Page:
December: Purchased Jordan Avenue property with CARES funding, and FPJ moved in at the end of December. Also purchased 2020 Toyota Sienna van with CARES funding.
2020 Highlights and Statistics: FPJ served eight families in shelter. Seven successfully moved into permanent housing, 67 people served in Rapid Rehousing, and 17 Families served in this program. Three newsletters were published in 2020. We held training for congregational coordinators and volunteer training was available on FPJ’s website. We held training for congregational coordinators; volunteer training was available on FPJ’s website.
January: FPJ Board retreat held January 24, 2021, at Sandy Beach. Welcomed Jane Johnson, Carol May and Deb Spencer to the board. Masks and social distancing. Celebrated FPJ’s work and accomplishments and identified goals for the upcoming year.
March: FPJ Annual Meeting held by Zoom on March 16, 2021, with approximately 35 participants. Recognized Vickie Gartley, Pat McLear, and the Benito and Frances C. Gaguine Foundation (John and Cindy Gaguine) as exceptional volunteers and donors for FPJ.
April: FPJ’s takeaway barbecue and online auction fundraiser staged at Chapel by the Lake on April 18 2021, raised over $17,615!
May: Katti Carlson conducted a “Board Host Week Training” to inform board members on what to expect for their weeks as FPJ hosts.
June: Second Night Without a Bed raised $2,621. Congregational Care Committee met to begin planning on how to re-open our rotations. Sent letters and packets to all congregations explaining FPJ’s planned changes, COVID protocols, and the 2021-2022 Service Agreements.
September: Jennifer Skinner started as a full-time FPJ Family Support Specialist.
October: Take away Lasagna Dinner and online dessert auction fundraiser staged at Chapel by the Lake on October 3, 2021, raised $12,400! Thunder Mountain High School Honor Society students were a huge help.
December: The Ford van was sold for $12,000.
2021 Highlights and Statistics: FPJ served 64 families and 59 children through the shelter and Prevention Services programs during another year of COVID. All families served in shelter in 2021 moved into long-term housing. 95% of the families served in Prevention Services never became homeless. FPJ raised $67,933.65 by 269 individual donors to end homelessness. We have 15 Families of $1,000 and 43 Families of $500. Individuals/Families pledge to donate $1,000 or $500 annually for three consecutive years. The Block Foundation currently matches all new Individuals/Families of $1,000. Two newsletters were published in 2021. We held training for congregational coordinators, and volunteer training was available on FPJ’s website.
January: FPJ Board retreat held January 30, 2022, at Shepherd of the Valley Church. In attendance, Rev. Tari Stage-Harvey, Shane Carson, Jane Johnson, Lisa Lindeman, Carol May, David Morris, Deb Spencer, Kayla Wisner; outgoing members Rebecca Farrell and Peter Mores; and new members Carrie Macaulay, Becky Monagle, Amy Williams and Bill Williams; FPJ Executive Director Katti Carlson, Family Support Specialist Jennifer Skinner, Administrative Assistant Jen Pegues, and Rapid Rehousing Coordinator Kate Wolfe. New member Loren Jones was on travel. Board approved the 2022 budget.
February: Welcomed a new family of three children and two parents. Provided 140 bed nights and 420 meals.
March: FPJ Annual Meeting on Wednesday, March 16, 2022, by Zoom. Honored Ruth Vincent, Congregational Coordinator for Church of the Nazarene; David Morris, Board member and building support; and Ruth and Dennis Cunningham, Auke Bay Ward coordinators and Day Center cleaning support. Amy Williams resigned from the board but will continue in a consultant role.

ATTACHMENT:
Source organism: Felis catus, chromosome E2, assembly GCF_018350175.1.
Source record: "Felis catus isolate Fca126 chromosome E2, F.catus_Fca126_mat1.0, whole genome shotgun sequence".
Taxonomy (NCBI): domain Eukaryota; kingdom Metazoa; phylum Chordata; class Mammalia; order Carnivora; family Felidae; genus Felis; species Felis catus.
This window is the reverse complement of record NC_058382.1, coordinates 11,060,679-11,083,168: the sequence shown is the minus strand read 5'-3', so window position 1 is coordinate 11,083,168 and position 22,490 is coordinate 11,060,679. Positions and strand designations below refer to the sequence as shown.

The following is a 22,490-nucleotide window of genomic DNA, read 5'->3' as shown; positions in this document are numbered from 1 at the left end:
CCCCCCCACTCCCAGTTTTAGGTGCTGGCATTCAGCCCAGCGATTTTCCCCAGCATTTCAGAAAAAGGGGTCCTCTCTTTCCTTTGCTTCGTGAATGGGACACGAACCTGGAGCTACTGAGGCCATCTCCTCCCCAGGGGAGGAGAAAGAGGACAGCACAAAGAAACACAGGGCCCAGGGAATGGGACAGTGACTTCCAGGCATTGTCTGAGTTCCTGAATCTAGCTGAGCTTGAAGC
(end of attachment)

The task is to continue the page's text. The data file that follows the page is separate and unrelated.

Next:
April: Halibut dinner and online dessert auction fundraiser on Sunday, April 3, 2022, staged at Chapel by the Lake. Kensington Mine Coeur Alaska and First Bank donated over $2500. Alaska Glacier Seafoods donated 100 pounds of halibut (thanks, Soapy Lingle!), Breeze In donated rolls, and Chef Beau Schooler of In Bocca al Lupo made the chowder. Thunder Mountain High School National Honor Society students helped bag and deliver orders. Raised over $12,000! A family moved into housing.
May: Transition of Board president begins
July: Stacy Pollard comes from National Family Promise to help guide some long-term planning and talk about the change of Board President.
August: FPJ’s birthday celebration at Sandy Beach on August 21. Free pulled pork barbecue with silent and live auctions to celebrate building community to end childhood homelessness. Honored Pastor Tari Stage-Harvey for her significant work in building a network of churches to create Family Promise of Juneau and for her leadership as president of the Board of Directors since 2017. Rep. Andi Story and Senator Jesse Kiehl presented a legislative citation to Pastor Tari, recognizing her exceptional contributions to Juneau and the State of Alaska.
September: Pastor Tari officially left the Board.
October: Board Leadership Deb and Carrie with staff Katti and Jen S. Head to Las Vegas Symposium. They all come back with new ideas and lots of knowledge. Board started the first 360 review of the Executive Director.
November: Board Voted on Strategic Plan.
December: First Annual Stocking Stuffers allowed parents to come to the day center, check in with staff, and stuff stockings full of toys and goodies for their children.
2022 Highlights and Statistics: FPJ served a record 117 Families in 2022, which includes 85 CHILDREN. With over 230 phone calls for services, we served 213 people. With 32 families of 1000 and 38 families of 500 and 215 unique donors Family Promise of Juneau raised just over $58,000.00
January: At our January board meeting, Katti presented a change in operation to a static site. The board approved these changes and created a committee to start working. The committee consists of Katti, Carrie M, Loren J and Randy C. Board Retreat is scheduled for January 29 at Chapel by the lake.